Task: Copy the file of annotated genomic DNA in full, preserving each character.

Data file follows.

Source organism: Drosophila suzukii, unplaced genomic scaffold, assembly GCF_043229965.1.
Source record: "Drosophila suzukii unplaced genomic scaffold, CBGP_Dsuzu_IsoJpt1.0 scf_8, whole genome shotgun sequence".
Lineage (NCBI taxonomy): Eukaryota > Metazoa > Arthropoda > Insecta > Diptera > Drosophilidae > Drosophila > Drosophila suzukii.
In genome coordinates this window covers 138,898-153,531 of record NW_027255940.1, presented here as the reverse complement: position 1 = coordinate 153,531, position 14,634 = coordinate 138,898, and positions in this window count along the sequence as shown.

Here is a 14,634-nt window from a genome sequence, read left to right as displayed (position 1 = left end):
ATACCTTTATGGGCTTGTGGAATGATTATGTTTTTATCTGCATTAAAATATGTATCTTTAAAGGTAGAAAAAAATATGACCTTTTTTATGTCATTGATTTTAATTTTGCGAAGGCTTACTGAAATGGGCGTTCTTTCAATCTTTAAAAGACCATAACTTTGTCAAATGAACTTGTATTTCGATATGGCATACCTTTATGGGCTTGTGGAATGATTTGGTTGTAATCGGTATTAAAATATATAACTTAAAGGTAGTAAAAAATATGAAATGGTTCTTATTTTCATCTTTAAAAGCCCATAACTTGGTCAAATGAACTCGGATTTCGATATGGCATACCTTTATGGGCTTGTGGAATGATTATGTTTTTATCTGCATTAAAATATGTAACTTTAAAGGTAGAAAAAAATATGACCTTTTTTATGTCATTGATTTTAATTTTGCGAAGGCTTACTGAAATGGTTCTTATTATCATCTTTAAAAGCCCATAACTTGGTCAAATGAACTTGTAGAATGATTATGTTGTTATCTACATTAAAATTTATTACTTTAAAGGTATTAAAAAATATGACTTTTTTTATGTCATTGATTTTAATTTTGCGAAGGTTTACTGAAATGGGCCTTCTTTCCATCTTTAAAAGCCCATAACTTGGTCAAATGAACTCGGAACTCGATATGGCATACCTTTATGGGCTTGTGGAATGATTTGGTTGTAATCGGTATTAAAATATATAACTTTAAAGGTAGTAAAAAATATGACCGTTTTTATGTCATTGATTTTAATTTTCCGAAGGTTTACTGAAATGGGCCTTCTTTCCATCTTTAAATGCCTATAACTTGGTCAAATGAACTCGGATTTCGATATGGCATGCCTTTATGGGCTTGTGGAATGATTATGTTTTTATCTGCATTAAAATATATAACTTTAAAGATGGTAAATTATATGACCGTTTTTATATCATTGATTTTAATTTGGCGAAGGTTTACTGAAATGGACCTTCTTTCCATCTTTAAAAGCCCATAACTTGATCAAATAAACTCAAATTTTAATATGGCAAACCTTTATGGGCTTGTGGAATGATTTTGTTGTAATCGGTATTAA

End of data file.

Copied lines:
Source organism: Drosophila suzukii, unplaced genomic scaffold, assembly GCF_043229965.1.
Source record: "Drosophila suzukii unplaced genomic scaffold, CBGP_Dsuzu_IsoJpt1.0 scf_8, whole genome shotgun sequence".
Lineage (NCBI taxonomy): Eukaryota > Metazoa > Arthropoda > Insecta > Diptera > Drosophilidae > Drosophila > Drosophila suzukii.
In genome coordinates this window covers 138,898-153,531 of record NW_027255940.1, presented here as the reverse complement: position 1 = coordinate 153,531, position 14,634 = coordinate 138,898, and positions in this window count along the sequence as shown.

Here is a 14,634-nt window from a genome sequence, read left to right as displayed (position 1 = left end):
ATACCTTTATGGGCTTGTGGAATGATTATGTTTTTATCTGCATTAAAATATGTATCTTTAAAGGTAGAAAAAAATATGACCTTTTTTATGTCATTGATTTTAATTTTGCGAAGGCTTACTGAAATGGGCGTTCTTTCAATCTTTAAAAGACCATAACTTTGTCAAATGAACTTGTATTTCGATATGGCATACCTTTATGGGCTTGTGGAATGATTTGGTTGTAATCGGTATTAAAATATATAACTTAAAGGTAGTAAAAAATATGAAATGGTTCTTATTTTCATCTTTAAAAGCCCATAACTTGGTCAAATGAACTCGGATTTCGATATGGCATACCTTTATGGGCTTGTGGAATGATTATGTTTTTATCTGCATTAAAATATGTAACTTTAAAGGTAGAAAAAAATATGACCTTTTTTATGTCATTGATTTTAATTTTGCGAAGGCTTACTGAAATGGTTCTTATTATCATCTTTAAAAGCCCATAACTTGGTCAAATGAACTTGTAGAATGATTATGTTGTTATCTACATTAAAATTTATTACTTTAAAGGTATTAAAAAATATGACTTTTTTTATGTCATTGATTTTAATTTTGCGAAGGTTTACTGAAATGGGCCTTCTTTCCATCTTTAAAAGCCCATAACTTGGTCAAATGAACTCGGAACTCGATATGGCATACCTTTATGGGCTTGTGGAATGATTTGGTTGTAATCGGTATTAAAATATATAACTTTAAAGGTAGTAAAAAATATGACCGTTTTTATGTCATTGATTTTAATTTTCCGAAGGTTTACTGAAATGGGCCTTCTTTCCATCTTTAAATGCCTATAACTTGGTCAAATGAACTCGGATTTCGATATGGCATGCCTTTATGGGCTTGTGGAATGATTATGTTTTTATCTGCATTAAAATATATAACTTTAAAGATGGTAAATTATATGACCGTTTTTATATCATTGATTTTAATTTGGCGAAGGTTTACTGAAATGGACCTTCTTTCCATCTTTAAAAGCCCATAACTTGATCAAATAAACTCAAATTTTAATATGGCAAACCTTTATGGGCTTGTGGAATGATTTTGTTGTAATCGGTATTAA